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Widow of Korean dictator apologizes for brutal regime


SEOUL, South Korea – Widow of South Korea’s last military dictator briefly apologizes for “pains and scars” caused by her husband’s brutal regime as dozens of relatives and former helpers reunite Saturday in a Seoul hospital to pay them a final tribute to Chun Doo-hwan.

On the last day of a five-day funeral procession, Chun’s family held a funeral service at Severance Hospital in Seoul before taking his remains to a memorial park for cremation. Chun’s widow Lee Soon-ja told the hospital service that her husband wished to be cremated and his ashes scattered in border areas near North Korea.

“As we wrap up the funeral procession today, I would like to offer a heartfelt apology on behalf of our family to those who suffered pain and scarring during my husband’s tenure,” Lee said, without specifying the mischief. from Chun.

Chun never apologized for his atrocities, including overseeing a massacre of hundreds of pro-democracy protesters in the southern city of Gwangju in 1980, one of the darkest moments in the country’s modern history then. that he was trying to consolidate his reign after the coup. .

Cho Jin-tae, a senior official at a foundation representing Gwangju victims, said Lee’s vague expression of remorse rang hollow and called on Chun’s family to back up his words with actions, including cooperating with the efforts. search for the truth about Chun’s major wrongdoing.

“I don’t think anyone will be comforted by Lee Soon-ja’s comments today,” Cho told The Associated Press by phone.

Chun was a major general in the army when he took power in December 1979 with his military friends, including Roh Tae-woo, who then succeeded Chun as president after winning the country’s first democratic elections since. decades. The two died almost a month apart, with Roh’s death occurring on October 26.

While Roh had a state funeral, there was much less sympathy for Chun, who had been dubbed the “Butcher of Gwangju”. Although Roh has never apologized directly for the crackdown, his son has visited a cemetery in Gwangju on several occasions to pay tribute to the victims and apologized on behalf of his father, who was bedridden over the course. of the 10 years preceding his death.

Chun’s coup extended the country’s military rule following the assassination of his mentor and former army general, Park Chung-Hee, who had held power since 1961. During their consecutive dictatorships , South Koreans suffered enormous human rights violations although the national economy developed considerably from the ruins of the Korean War of 1950-53.

Besides the bloody crackdown in Gwangju, Chun’s government also jailed tens of thousands of other dissidents during the 1980s, including future president and 2000 Nobel Peace Prize laureate Kim Dae-jung. Kim, then a prominent opposition leader, was first sentenced to death by a military court for instigating the Gwangju uprising. After the intervention of the United States, Kim’s sentence was reduced and he was finally released.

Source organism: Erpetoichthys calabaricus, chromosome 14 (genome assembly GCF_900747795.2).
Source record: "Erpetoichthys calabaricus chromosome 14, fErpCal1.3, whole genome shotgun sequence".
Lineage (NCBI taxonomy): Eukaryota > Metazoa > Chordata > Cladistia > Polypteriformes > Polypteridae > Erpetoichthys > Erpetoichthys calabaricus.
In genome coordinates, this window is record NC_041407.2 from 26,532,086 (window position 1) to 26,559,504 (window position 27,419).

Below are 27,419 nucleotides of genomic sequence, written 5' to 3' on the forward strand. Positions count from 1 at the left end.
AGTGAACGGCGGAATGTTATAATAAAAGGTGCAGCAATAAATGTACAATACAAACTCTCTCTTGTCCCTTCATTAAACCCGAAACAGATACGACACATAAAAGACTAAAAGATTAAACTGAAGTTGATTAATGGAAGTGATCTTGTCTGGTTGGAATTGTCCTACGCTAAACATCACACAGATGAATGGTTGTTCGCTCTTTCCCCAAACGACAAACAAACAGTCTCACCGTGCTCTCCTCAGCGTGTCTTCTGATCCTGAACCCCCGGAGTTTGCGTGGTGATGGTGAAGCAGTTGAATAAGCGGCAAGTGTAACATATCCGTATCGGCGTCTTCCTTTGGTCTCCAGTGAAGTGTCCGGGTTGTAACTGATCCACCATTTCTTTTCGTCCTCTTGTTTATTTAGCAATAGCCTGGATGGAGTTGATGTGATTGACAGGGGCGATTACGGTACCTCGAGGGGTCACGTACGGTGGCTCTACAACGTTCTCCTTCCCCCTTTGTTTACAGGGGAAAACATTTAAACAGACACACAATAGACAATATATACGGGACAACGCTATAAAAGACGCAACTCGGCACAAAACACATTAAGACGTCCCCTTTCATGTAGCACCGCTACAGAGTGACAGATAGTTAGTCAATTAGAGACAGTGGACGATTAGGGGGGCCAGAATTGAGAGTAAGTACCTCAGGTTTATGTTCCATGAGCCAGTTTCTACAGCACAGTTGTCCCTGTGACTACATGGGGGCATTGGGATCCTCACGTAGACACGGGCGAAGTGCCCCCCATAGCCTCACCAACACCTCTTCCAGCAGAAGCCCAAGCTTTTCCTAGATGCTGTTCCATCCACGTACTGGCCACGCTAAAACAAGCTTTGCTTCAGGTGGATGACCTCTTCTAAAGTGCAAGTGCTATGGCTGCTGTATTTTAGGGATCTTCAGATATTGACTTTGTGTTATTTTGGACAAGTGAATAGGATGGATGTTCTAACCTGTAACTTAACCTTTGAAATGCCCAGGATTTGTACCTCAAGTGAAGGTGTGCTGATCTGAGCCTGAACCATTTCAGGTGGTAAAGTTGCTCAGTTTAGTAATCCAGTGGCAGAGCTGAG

Desperate to gain international legitimacy, Chun’s government managed to push for a bid to host the 1988 Olympics, a process that was accompanied by massive house cleanings and roundups of vagrants and homeless people as the authorities were trying to beautify the country for foreign visitors.

Trying to develop relations with the democratic West and reduce the number of mouths to feed at home, Chun’s government has also facilitated international adoptions of Korean children, mostly to white families in America and Europe, creating what is now the largest adopted diaspora in the world. Over 60,000 children were sent overseas during Chun’s presidency, most of them newborns obtained from stigmatized single mothers who were often pressured to give up their babies.

Public anger at his dictatorship ultimately fueled massive nationwide protests in 1987, forcing Chun to agree to a constitutional revision to introduce direct presidential elections, seen as the start of South Korea’s transition to democracy. .

Roh, the ruling party’s candidate, won a hotly contested election in December 1987, largely due to a split in the votes between opposition liberal candidates Kim Dae-jung and his main rival, Kim Young- sat.

After Roh stepped down in 1993, Kim Young-sam became president and put Chun and Roh on trial as part of a campaign for reform. The two ex-presidents were found guilty of mutiny and treason following the coup and crackdown in Gwangju, as well as corruption. Chun was sentenced to death and Roh to 22 and a half years in prison.

The Supreme Court later reduced those sentences to life imprisonment for Chun and 17 years for Roh. After spending approximately two years in prison, Roh and Chun were released in late 1997 under a special pardon requested by then-president-elect Kim Dae-jung, who sought national reconciliation.

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ABC News

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